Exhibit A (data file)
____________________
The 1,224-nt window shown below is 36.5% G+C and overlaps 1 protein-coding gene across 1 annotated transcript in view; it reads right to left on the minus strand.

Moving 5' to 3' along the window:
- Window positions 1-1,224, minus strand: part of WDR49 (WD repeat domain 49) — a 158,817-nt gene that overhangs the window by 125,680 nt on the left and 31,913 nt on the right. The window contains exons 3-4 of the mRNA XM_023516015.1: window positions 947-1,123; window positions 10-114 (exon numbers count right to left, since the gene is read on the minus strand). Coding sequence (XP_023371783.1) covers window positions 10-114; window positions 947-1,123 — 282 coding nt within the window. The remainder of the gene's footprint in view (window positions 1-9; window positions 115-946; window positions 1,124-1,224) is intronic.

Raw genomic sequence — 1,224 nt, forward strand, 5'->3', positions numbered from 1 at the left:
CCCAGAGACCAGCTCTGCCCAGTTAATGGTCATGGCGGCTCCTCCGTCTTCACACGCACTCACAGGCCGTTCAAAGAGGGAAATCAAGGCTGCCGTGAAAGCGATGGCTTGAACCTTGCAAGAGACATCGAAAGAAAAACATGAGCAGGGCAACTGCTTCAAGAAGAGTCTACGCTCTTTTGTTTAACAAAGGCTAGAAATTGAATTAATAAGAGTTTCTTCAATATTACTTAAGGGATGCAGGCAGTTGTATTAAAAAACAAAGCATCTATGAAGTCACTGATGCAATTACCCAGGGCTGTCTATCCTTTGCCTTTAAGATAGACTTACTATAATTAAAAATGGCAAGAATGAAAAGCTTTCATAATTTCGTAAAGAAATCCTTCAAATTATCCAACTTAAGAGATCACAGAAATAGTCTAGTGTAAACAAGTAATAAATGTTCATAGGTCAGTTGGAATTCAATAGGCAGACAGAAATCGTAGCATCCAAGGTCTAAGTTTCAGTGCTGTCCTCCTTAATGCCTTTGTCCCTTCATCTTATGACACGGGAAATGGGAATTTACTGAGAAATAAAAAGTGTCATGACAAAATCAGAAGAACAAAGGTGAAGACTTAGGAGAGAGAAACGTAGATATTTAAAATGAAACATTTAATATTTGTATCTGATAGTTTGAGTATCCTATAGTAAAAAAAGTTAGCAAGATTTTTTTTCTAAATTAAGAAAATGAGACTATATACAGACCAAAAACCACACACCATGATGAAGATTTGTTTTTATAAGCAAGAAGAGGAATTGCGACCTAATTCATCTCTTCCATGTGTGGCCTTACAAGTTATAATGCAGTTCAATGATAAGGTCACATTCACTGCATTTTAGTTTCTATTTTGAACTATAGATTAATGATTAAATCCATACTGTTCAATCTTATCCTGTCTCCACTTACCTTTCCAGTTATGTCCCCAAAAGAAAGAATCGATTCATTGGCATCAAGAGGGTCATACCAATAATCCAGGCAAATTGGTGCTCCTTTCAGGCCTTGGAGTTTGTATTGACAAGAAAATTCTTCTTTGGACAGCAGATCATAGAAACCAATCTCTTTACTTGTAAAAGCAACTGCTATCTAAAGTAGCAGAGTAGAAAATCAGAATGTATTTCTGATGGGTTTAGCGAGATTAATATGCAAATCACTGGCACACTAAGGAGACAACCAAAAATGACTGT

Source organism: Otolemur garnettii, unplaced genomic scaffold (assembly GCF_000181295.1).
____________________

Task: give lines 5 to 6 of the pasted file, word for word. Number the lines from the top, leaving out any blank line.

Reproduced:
CCCAGAGACCAGCTCTGCCCAGTTAATGGTCATGGCGGCTCCTCCGTCTTCACACGCACTCACAGGCCGTTCAAAGAGGGAAATCAAGGCTGCCGTGAAAGCGATGGCTTGAACCTTGCAAGAGACATCGAAAGAAAAACATGAGCAGGGCAACTGCTTCAAGAAGAGTCTACGCTCTTTTGTTTAACAAAGGCTAGAAATTGAATTAATAAGAGTTTCTTCAATATTACTTAAGGGATGCAGGCAGTTGTATTAAAAAACAAAGCATCTATGAAGTCACTGATGCAATTACCCAGGGCTGTCTATCCTTTGCCTTTAAGATAGACTTACTATAATTAAAAATGGCAAGAATGAAAAGCTTTCATAATTTCGTAAAGAAATCCTTCAAATTATCCAACTTAAGAGATCACAGAAATAGTCTAGTGTAAACAAGTAATAAATGTTCATAGGTCAGTTGGAATTCAATAGGCAGACAGAAATCGTAGCATCCAAGGTCTAAGTTTCAGTGCTGTCCTCCTTAATGCCTTTGTCCCTTCATCTTATGACACGGGAAATGGGAATTTACTGAGAAATAAAAAGTGTCATGACAAAATCAGAAGAACAAAGGTGAAGACTTAGGAGAGAGAAACGTAGATATTTAAAATGAAACATTTAATATTTGTATCTGATAGTTTGAGTATCCTATAGTAAAAAAAGTTAGCAAGATTTTTTTTCTAAATTAAGAAAATGAGACTATATACAGACCAAAAACCACACACCATGATGAAGATTTGTTTTTATAAGCAAGAAGAGGAATTGCGACCTAATTCATCTCTTCCATGTGTGGCCTTACAAGTTATAATGCAGTTCAATGATAAGGTCACATTCACTGCATTTTAGTTTCTATTTTGAACTATAGATTAATGATTAAATCCATACTGTTCAATCTTATCCTGTCTCCACTTACCTTTCCAGTTATGTCCCCAAAAGAAAGAATCGATTCATTGGCATCAAGAGGGTCATACCAATAATCCAGGCAAATTGGTGCTCCTTTCAGGCCTTGGAGTTTGTATTGACAAGAAAATTCTTCTTTGGACAGCAGATCATAGAAACCAATCTCTTTACTTGTAAAAGCAACTGCTATCTAAAGTAGCAGAGTAGAAAATCAGAATGTATTTCTGATGGGTTTAGCGAGATTAATATGCAAATCACTGGCACACTAAGGAGACAACCAAAAATGACTGT

Source organism: Otolemur garnettii, unplaced genomic scaffold (assembly GCF_000181295.1).